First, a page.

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By Lord Watson of Wyre Forest
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Conservatives Could Still Find A Glimmer Of Hope In Looming Double By-Election


4 min read

Two more by-elections are the last thing the troubled Tory party could want right now, with Prime Minister Rishi Sunak once again facing a battle to defend two of his party’s previously safe seats following the resignations of Nadine Dorries and Chris Pincher. 

The Mid Bedfordshire vote has been set for 19 October, and although a date has not yet been set for Tamworth, there is speculation that it could be on the same day. It is otherwise expected to take place in the weeks following. 

Both are set to be tight votes, with Labour and the Liberal Democrats hoping to repeat recent by-election victories over the governing party, but while pollsters think that Pincher's Tamworth seat might be especially hard for the Tories to hold onto, they believe they could still have a fighting chance in Mid Bedfordshire. 

Pincher's resignation on Thursday triggered the Tamworth by-election. He has sat as an independent in the previously Tory seat since he had the Conservative party whip removed last summer following allegations of groping two men in a central London club. Pollsters told PoliticsHome that the "scandalous" nature of Pincher's departure is likely to work in Labour's favour. 

"It’s going to be very difficult for the Conservative candidate, whoever that ends up being, to distance themselves from the reason why there is a by-election in the seat.” Chris Hopkins, director of political research at Savanta said. 

He said that while Savanta polling in the area last year indicated Tamworth would be a close run fight between Labour and the Conservatives at a general election, voters behave differently in by-elections, and that this one could prove an easy opportunity to cast a "protest vote".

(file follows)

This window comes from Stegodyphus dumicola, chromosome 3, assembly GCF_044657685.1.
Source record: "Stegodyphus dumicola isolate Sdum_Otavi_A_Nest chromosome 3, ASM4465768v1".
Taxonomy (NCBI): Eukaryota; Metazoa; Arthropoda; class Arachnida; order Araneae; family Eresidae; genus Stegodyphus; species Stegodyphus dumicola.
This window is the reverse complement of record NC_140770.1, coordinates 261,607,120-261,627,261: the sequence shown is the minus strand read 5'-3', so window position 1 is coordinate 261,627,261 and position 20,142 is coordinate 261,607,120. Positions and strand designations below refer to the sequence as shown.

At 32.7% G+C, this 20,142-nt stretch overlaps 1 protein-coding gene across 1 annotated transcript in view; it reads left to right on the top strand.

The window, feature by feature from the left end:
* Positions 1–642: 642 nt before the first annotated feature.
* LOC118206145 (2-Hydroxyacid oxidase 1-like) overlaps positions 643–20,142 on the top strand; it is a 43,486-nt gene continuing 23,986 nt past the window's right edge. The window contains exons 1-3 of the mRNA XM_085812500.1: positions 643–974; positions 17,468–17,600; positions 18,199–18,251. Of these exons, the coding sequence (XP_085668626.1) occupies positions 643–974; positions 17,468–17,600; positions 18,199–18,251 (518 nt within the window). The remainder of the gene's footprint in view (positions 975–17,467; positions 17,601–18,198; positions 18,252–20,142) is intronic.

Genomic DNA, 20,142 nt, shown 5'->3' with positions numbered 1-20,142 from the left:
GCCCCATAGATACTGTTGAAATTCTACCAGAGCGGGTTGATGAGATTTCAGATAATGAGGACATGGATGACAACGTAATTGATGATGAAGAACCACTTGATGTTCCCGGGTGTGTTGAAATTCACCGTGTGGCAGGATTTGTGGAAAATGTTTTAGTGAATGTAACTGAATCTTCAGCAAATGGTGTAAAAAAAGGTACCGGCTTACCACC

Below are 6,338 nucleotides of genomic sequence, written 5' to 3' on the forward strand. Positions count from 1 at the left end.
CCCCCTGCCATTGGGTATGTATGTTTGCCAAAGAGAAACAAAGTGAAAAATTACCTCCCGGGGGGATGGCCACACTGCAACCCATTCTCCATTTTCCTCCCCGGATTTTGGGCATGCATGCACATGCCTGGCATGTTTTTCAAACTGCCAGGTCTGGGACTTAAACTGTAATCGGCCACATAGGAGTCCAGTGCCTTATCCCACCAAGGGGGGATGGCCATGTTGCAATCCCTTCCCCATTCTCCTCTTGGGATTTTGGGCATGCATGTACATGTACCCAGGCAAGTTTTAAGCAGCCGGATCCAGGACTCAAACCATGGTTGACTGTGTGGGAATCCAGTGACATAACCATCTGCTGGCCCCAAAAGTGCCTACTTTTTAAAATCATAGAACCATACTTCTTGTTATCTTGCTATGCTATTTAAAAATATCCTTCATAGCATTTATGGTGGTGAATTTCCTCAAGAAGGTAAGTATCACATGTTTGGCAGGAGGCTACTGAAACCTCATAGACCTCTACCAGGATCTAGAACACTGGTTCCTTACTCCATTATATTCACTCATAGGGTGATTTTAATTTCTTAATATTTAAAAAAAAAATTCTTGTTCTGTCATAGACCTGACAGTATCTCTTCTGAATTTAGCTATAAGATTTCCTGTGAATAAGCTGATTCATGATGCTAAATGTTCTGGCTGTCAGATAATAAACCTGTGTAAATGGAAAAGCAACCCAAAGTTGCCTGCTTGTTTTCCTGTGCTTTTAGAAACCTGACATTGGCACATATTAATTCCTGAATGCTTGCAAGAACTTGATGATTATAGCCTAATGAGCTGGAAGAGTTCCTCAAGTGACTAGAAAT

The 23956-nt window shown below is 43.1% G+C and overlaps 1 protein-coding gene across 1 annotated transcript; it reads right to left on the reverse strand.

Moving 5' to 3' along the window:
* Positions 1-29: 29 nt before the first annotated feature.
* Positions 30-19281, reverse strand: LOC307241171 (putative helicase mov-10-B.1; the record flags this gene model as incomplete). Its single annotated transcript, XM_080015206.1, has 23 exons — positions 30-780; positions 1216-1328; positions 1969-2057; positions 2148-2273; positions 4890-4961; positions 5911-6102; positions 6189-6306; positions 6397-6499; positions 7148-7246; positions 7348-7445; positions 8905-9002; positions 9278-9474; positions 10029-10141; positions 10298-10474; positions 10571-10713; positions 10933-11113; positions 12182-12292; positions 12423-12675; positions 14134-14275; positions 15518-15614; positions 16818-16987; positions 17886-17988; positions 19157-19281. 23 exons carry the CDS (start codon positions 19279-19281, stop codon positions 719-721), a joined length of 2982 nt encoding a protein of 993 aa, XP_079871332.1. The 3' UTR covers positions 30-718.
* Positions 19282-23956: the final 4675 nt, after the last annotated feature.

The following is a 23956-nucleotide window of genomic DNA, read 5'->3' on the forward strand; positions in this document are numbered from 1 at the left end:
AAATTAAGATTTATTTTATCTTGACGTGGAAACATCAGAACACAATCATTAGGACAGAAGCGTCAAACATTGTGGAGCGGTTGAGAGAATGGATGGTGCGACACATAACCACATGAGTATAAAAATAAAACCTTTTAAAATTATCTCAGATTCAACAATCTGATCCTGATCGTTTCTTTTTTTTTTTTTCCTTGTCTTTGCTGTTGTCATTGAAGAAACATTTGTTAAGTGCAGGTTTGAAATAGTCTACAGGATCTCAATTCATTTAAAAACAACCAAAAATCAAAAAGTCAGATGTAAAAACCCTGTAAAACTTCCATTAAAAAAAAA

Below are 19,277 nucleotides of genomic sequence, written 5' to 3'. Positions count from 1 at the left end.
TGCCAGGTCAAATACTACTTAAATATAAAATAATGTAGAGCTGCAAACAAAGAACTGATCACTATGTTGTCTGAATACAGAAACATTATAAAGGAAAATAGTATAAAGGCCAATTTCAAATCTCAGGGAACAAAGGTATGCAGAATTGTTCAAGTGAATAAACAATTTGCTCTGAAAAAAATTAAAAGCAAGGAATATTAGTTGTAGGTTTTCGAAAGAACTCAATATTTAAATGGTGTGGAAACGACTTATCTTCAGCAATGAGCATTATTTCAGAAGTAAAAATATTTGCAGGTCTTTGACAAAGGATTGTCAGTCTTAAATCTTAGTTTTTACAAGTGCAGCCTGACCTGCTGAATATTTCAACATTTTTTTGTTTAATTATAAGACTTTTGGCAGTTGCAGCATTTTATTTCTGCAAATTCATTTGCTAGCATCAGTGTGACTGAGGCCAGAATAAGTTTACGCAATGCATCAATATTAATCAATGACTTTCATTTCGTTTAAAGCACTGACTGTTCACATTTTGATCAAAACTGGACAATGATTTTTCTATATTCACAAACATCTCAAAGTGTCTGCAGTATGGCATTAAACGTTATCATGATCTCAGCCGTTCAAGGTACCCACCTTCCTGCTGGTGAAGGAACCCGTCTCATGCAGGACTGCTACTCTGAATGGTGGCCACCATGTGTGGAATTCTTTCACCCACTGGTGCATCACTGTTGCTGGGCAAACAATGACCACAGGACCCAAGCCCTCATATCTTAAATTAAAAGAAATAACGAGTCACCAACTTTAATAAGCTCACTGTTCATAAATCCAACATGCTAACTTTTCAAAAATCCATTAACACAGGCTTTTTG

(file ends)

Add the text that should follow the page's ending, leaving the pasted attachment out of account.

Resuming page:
Adam Drummond, the head of political and social research at Opinium, agreed that the Pincher factor, along with Keir Starmer having replaced Jeremy Corbyn as leader, was likely to "nudge it quite a way in Labour’s favour". 

He believed that if Labour's 20-point leads in national polls ring true here, the Midlands seat should be a win for them for the first time since the Blair era, despite Pincher’s majority of almost 20,000.

“It’s got a big Tory majority at the moment, but if you go back to pre-Brexit time in 2005 Labour won, in 2001 they won it," he explained. 

“If Labour really are streets ahead, even though it’s got a big Tory majority, that should be one that they will take from their side.” 

But while Tamworth is set to be a two horse race between Labour and the Tories, in Dorries' former seat in Mid Bedfordshire, the fact that both the Lib Dems and Labour are giving it all they've got could actually offer Sunak some hope that his party will hold the seat. One exasperated Labour shadow minister said a loss there would be “existential” for the Lib Dems, which is why they believe Ed Davey’s party is refusing to clear the way for Labour.

“I think that there is a route to [the Conservatives] holding Mid Bedfordshire and it is the splitting of the anti-Tory vote,” Hopkins said. 

While he still expects the Conservatives will lose both seats, he believed parties had approached the campaign as a "a three-way marginal", and again noted the role of different voter behaviours in by-elections: “How we vote at a general election is not how we vote at a by-election, and the Liberal Democrats are a by-election machine.”

Drummond described Mid-Bedfordshire as a  “wildcard” where the three parties were all “quite close to each other”, something he felt could offer a narrow path to victory for the Tories. 

“It is very possible to see the Tories coming through the middle with quite a low share of the vote with Labour and the Lib Dems splitting things," he said. 

Matt Warman the Conservative MP for Boston and Skegness greeted the two latest by-elections as “unhelpful bits of news” for his party, but felt that seeing them as a bellwether for the next general election was a “mug’s game”. 

“By and large governments do not win by-elections, especially when they have been in power for a reasonable amount of time” he told PoliticsHome

He pointed to the Conservatives' recent by-election win in Uxbridge, where the party capitalised on local opposition to a Labour policy to expand the Ultra Low Emission Zone (ULEZ) as an example of how they could “take advantage” of any issue that could swing a vote in their favour. 

“There are ways in which circumstances can conspire either against you or in your favour,” Warman said.  

“Really it's for the CCHQ [Conservative Campaign Headquarters] operation to try and take advantage of that as best as we can.” 

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